Thorndike Saville


The distribution of wave steepness (H/T ) for fully developed sea is obtained from Bretschneider's joint distribution of wave height and wave period. This steepness distribution is used with standard wave runup curves to develop a frequency curve of wave run-up. Use of this run-up distribution curve will permit more accurate estimation of the variability in wave run-up for design cases, and particularly the percent of time in which run-ups will exceed that predicted for the significant wave. The distribution may also be used with normal overtopping procedures to determine more accurate estimates of overtopping quantities. Wave run-up may be defined as the vertical height above mean water level to which water from a breaking wave will rise on a structure face. Accurate design data on the height of wave run-up is needed for determination of design crest elevations of protective structures subject to wave action such as seawalls, beach fills, surge barriers, and dams. Such structures are normally designed to prevent wave overtopping with consequent flooding on the landward side and, if of an earth type, possible failure by rearface erosion. Because of the importance of wave run-up elevations in determining structure heights and freeboards, a great deal of work has been done in the past six years in an attempt to relate wave run-up to incident wave characteristics, and slope or structure characteristics. Compilations based largely on laboratory experimental work have been made and have fe-?* suited in curves similar to those shown in Figure 1 which is reprinted from the U. S. Beach Erosion Board Technical Report No. 4. Such curves most frequently have related the dimensionless ratio of relative run-up (R/H ) to incident wave steepness in deep water (H /T ), as a function of structure type or slope. (H is the equivalent deep water wave height.) The curves shown in Figure 1 are of this type, and pertain to structures having a depth of water greater than three wave heights at the toe of the structure; this depth limitation in effect means that the wave breaks directly on the structure. The curves shown in Figure 1 are a portion of a set of five separate figures, covering different structure depths (d/H ). All are published in Beach Erosion Board Technical Report Number 4. These curves were derived primarily from small scale laboratory tests. Further laboratory tests with much larger waves (heights two to five feet) have shown that a scale effect exists for some conditions.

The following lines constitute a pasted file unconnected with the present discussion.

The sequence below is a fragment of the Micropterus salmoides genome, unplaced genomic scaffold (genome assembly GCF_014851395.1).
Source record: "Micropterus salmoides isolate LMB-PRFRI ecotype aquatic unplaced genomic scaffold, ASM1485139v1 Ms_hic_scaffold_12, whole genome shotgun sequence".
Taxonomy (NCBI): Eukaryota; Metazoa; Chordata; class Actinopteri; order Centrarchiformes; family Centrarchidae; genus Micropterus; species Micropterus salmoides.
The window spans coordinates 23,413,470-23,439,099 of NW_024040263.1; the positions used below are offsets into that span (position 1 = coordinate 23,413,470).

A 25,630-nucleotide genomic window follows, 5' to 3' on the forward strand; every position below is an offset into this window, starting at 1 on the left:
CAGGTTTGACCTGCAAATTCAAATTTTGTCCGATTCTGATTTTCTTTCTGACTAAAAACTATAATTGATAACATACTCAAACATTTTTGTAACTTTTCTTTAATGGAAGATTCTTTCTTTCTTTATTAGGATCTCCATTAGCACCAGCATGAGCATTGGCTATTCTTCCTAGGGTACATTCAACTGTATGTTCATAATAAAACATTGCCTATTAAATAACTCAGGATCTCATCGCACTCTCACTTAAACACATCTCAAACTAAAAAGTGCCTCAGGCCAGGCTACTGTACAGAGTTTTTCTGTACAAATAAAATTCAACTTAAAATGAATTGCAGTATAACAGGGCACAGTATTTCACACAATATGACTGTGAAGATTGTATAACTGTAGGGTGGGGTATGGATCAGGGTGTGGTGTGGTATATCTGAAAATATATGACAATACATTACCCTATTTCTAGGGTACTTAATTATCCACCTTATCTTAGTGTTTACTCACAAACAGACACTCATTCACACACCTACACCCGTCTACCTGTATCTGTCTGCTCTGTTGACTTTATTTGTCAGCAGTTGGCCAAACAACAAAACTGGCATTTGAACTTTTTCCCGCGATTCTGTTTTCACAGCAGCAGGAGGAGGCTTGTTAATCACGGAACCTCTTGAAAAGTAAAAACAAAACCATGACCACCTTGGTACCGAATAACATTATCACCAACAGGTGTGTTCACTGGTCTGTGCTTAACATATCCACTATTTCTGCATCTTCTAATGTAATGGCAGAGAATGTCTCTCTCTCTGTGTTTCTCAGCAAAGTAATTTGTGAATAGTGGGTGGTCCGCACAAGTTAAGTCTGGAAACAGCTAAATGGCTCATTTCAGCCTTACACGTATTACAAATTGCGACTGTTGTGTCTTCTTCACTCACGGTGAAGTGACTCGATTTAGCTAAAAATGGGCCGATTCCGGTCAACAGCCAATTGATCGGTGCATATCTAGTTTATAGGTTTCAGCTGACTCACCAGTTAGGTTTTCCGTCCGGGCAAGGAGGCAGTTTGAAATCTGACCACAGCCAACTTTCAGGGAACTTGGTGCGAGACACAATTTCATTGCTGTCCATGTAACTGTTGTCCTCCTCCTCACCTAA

Bretschneider's joint distribution; wave run-up; protective structures

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